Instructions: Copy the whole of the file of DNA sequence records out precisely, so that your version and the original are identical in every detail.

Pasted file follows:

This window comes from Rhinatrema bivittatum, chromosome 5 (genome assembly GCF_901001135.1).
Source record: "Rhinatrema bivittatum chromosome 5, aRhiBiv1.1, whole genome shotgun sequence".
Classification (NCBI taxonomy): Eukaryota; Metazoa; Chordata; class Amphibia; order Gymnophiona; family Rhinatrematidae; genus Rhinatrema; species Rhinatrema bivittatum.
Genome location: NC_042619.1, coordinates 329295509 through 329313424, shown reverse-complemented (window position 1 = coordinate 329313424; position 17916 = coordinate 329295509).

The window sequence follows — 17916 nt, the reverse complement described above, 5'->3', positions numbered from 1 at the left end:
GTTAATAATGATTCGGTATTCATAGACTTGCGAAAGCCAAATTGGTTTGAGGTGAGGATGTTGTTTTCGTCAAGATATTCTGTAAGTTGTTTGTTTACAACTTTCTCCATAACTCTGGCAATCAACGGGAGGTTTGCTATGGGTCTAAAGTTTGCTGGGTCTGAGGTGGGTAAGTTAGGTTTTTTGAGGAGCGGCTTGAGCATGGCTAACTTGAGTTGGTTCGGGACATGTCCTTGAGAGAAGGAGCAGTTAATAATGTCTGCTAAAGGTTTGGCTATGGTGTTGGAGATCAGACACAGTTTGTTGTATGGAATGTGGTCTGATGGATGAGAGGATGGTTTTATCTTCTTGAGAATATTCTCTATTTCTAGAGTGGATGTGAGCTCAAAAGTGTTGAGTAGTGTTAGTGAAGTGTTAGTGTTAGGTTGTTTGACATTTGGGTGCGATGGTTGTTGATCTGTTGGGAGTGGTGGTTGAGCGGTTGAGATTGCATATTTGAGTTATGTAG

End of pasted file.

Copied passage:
This window comes from Rhinatrema bivittatum, chromosome 5 (genome assembly GCF_901001135.1).
Source record: "Rhinatrema bivittatum chromosome 5, aRhiBiv1.1, whole genome shotgun sequence".
Classification (NCBI taxonomy): Eukaryota; Metazoa; Chordata; class Amphibia; order Gymnophiona; family Rhinatrematidae; genus Rhinatrema; species Rhinatrema bivittatum.
Genome location: NC_042619.1, coordinates 329295509 through 329313424, shown reverse-complemented (window position 1 = coordinate 329313424; position 17916 = coordinate 329295509).

The window sequence follows — 17916 nt, the reverse complement described above, 5'->3', positions numbered from 1 at the left end:
GTTAATAATGATTCGGTATTCATAGACTTGCGAAAGCCAAATTGGTTTGAGGTGAGGATGTTGTTTTCGTCAAGATATTCTGTAAGTTGTTTGTTTACAACTTTCTCCATAACTCTGGCAATCAACGGGAGGTTTGCTATGGGTCTAAAGTTTGCTGGGTCTGAGGTGGGTAAGTTAGGTTTTTTGAGGAGCGGCTTGAGCATGGCTAACTTGAGTTGGTTCGGGACATGTCCTTGAGAGAAGGAGCAGTTAATAATGTCTGCTAAAGGTTTGGCTATGGTGTTGGAGATCAGACACAGTTTGTTGTATGGAATGTGGTCTGATGGATGAGAGGATGGTTTTATCTTCTTGAGAATATTCTCTATTTCTAGAGTGGATGTGAGCTCAAAAGTGTTGAGTAGTGTTAGTGAAGTGTTAGTGTTAGGTTGTTTGACATTTGGGTGCGATGGTTGTTGATCTGTTGGGAGTGGTGGTTGAGCGGTTGAGATTGCATATTTGAGTTATGTAG